What Are the Secrets to Perfect Rice?

Discussion in 'Food & Cooking' started by tomnyc, Nov 18, 2015.

  1. tomnyc

    tomnyc

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    My rice usually comes out a little on the mushy side, and the bottom is often burnt crusty.   

    I've made it by both sauteing the rice a little in the pot with some oil, before adding water, and without sauteing it. 

    I've cut back on the water to about 2 cups per 1 cup of rice.       That's with a bunch of onions, some garlic and often some some green pepper, and/or celery, in it, too; as well as some olives.     I usually make my rice pilaf style with some veggies in it. 

    I'm thinking of cutting back on the water a little more, but that might make the bottom even more prone to crusting up.      I usually start the rice with cold water and a high heat, them turn it back to a simmer after it boils.       Maybe I should try starting it on a medium heat. 

    Also, does anybody recommend rinsing the rice first?    I haven't done that. 
     
  2. kuan

    kuan Moderator Staff Member

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    That's way too much water.  It should be anywhere between 1.25 and 1.75 water to each cup of rice.  The shorter the grain the less water.  1.25 for Japanese rice, 1.75 for Basmati.

    Bring to boil, stir, cover, turn it down to low.
     
  3. ordo

    ordo

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    The crusty (not burnt) bottom is heavenly. In Spain they kill persons for the socarrat. So i've been told.
     
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  4. kaneohegirlinaz

    kaneohegirlinaz

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    @TomNYC  have you tried using stock/broth ILO of water in your Pilaf yet?

    Do have gas or electric cooktop?  Maybe the burner that you're using is

    not low enough and therefore scorching the bottom? 
     
  5. koukouvagia

    koukouvagia

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    The crusty bottom is covered in Indian cooking as well.

    There are so many ways to go about fixing this my head is spinning from ideas. When I make rice the way you are attempting to its important to remember that the vegetables are also releasing liquid so ease up on the water. You can always add water as you go along, but you can only remove it by overcooking and turning your rice to mush. I never measure, just put a bit of water in and then gauge it, it may need more. I start on high heat and once it gets going I cover it and turn off the heat and let it steam the rest of the way.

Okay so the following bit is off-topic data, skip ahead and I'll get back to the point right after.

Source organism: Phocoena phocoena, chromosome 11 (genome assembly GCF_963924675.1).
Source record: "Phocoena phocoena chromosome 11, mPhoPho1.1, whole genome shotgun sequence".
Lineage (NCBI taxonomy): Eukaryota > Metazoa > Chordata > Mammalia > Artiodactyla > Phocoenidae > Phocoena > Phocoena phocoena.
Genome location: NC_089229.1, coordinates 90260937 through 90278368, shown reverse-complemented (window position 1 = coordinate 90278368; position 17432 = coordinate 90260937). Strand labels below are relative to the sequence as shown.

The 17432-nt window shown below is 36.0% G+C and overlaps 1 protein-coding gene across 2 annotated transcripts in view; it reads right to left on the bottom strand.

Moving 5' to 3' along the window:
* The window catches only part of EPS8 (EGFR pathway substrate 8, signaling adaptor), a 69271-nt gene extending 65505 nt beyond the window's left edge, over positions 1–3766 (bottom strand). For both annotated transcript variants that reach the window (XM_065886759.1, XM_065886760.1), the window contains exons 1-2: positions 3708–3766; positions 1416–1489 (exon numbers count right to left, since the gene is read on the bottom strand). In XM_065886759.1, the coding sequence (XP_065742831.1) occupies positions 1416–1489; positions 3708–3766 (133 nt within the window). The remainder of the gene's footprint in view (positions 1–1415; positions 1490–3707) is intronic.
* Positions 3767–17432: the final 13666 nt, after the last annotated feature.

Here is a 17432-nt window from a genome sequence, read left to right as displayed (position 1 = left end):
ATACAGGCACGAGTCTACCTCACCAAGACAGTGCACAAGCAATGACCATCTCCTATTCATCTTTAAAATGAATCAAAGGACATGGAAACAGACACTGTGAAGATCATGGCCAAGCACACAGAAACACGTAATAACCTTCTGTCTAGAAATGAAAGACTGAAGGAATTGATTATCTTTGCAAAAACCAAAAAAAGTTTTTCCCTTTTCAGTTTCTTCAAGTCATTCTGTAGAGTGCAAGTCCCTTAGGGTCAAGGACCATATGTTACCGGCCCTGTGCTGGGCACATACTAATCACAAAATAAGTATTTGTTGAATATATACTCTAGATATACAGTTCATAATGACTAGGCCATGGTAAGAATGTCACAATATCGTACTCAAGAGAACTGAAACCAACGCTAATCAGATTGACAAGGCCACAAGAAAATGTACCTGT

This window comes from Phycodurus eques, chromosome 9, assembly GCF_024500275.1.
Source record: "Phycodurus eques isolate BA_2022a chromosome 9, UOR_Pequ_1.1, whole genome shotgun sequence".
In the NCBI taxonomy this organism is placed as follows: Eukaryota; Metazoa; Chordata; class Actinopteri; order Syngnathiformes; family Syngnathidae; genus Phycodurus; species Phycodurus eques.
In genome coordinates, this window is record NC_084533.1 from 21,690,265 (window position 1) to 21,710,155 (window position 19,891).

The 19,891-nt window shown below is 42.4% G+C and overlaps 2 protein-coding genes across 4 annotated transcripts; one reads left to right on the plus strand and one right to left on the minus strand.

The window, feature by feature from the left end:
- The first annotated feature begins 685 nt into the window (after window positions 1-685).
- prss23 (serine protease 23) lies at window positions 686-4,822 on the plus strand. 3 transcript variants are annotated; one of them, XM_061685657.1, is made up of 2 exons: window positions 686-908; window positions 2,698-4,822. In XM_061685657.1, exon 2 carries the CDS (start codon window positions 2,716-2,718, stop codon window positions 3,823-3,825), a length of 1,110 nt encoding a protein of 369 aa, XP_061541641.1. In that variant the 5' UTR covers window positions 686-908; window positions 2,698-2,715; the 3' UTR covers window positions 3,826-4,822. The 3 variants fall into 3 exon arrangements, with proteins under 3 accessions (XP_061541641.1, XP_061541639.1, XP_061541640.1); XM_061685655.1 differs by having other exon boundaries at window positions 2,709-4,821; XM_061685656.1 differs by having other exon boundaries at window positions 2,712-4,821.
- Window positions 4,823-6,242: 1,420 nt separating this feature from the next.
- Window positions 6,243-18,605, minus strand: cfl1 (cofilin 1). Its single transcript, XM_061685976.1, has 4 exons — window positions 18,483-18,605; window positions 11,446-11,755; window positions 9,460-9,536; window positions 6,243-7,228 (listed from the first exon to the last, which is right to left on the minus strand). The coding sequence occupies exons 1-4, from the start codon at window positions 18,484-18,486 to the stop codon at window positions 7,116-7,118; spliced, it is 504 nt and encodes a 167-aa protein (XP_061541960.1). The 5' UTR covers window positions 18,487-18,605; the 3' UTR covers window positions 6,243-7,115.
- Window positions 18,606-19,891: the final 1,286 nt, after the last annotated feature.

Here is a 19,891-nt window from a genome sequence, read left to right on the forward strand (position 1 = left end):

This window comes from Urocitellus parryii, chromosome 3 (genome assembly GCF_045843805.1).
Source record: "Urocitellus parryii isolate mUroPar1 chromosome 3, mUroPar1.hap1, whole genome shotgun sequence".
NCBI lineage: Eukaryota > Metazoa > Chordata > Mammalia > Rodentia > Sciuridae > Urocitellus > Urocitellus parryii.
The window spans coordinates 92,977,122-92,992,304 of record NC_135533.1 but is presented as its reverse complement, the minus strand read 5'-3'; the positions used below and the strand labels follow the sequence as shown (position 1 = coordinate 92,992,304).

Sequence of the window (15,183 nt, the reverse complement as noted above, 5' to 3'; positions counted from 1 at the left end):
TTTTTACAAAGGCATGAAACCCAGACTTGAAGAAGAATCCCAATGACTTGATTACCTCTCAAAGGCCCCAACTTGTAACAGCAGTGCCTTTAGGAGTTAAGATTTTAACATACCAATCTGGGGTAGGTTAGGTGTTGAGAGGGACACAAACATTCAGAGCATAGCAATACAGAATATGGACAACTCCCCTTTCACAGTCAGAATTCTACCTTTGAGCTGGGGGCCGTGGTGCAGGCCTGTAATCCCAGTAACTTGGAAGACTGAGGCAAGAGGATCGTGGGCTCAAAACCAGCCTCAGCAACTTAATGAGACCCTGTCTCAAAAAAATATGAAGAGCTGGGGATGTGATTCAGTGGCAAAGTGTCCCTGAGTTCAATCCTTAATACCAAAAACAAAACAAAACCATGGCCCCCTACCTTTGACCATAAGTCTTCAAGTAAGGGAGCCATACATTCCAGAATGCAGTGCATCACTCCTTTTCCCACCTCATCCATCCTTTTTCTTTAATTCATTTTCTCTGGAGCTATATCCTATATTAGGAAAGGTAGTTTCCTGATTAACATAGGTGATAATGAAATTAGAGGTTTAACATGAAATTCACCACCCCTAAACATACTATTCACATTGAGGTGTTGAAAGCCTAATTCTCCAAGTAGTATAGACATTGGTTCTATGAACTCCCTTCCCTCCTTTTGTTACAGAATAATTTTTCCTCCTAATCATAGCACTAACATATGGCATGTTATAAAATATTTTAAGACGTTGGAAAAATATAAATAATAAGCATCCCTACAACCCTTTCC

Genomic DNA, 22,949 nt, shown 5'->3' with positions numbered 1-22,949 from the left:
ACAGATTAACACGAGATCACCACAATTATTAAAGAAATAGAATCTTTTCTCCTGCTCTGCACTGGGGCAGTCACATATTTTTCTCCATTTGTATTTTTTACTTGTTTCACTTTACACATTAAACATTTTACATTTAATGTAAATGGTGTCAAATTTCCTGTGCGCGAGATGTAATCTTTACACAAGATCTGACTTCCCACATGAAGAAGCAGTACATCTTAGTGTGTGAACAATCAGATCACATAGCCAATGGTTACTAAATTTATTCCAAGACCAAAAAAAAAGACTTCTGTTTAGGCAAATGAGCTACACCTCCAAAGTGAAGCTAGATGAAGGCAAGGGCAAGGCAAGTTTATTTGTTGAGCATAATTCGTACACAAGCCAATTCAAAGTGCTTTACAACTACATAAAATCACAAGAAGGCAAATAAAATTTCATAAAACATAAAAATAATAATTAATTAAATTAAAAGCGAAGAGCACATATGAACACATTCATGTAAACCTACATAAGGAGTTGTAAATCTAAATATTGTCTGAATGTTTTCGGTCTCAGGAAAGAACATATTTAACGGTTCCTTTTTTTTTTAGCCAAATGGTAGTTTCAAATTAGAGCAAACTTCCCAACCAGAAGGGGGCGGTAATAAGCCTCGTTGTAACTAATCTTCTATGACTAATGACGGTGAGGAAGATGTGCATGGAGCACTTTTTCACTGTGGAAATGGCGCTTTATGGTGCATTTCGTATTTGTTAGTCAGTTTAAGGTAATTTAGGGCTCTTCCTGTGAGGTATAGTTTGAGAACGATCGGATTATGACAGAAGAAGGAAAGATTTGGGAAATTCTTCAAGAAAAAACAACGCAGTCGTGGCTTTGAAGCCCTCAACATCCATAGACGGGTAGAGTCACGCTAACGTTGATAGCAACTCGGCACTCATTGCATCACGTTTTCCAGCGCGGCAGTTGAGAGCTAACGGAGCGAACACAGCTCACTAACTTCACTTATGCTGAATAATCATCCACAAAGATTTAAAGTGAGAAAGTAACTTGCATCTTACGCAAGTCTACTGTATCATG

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  6. ordo

    ordo

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    Absolutely, unless its whole grain rice or you're after a sticky rice. 
     
    Last edited: Nov 18, 2015
  7. chefross

    chefross

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    Mushy rice is overcooked rice.

    Crispy burnt rice is a result of too high heat.

    But if you like it that way and it tastes good to you, who cares.

    Rice done-ness, like many other things in culinary is subjective. 

    I make pilaf at work regularly.

    I use Uncle Ben's. I saute shallots, a little garlic, and the rice in butter, stirring constantly until all the grains are coated and start to give off a toasted nutty flavor without browning the individual kernels.

    I then add hot stock, season with salt and pepper, turn the heat down to low, cover and simmer for 20 minutes. After that I check to see that all the liquid has been evaporated. I add a knob of butter and fluff.

    My ratio is always 1 cup of rice to 2 cups of stock.

    To each his own.
     
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  8. koukouvagia

    koukouvagia

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    That ratio works with uncle bens. But if I put that much water in my basmati rice the rice turns to mush 15 minutes before all the water evaporates. Every rice is different.
     
    Last edited: Nov 19, 2015
  9. jimyra

    jimyra

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    Just cut back on the broth until you learn the ratio.
     
  10. mike9

    mike9

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    Also let the pot rest before taking the lid off.  5-10 minutes will make a huge difference in the fluff factor.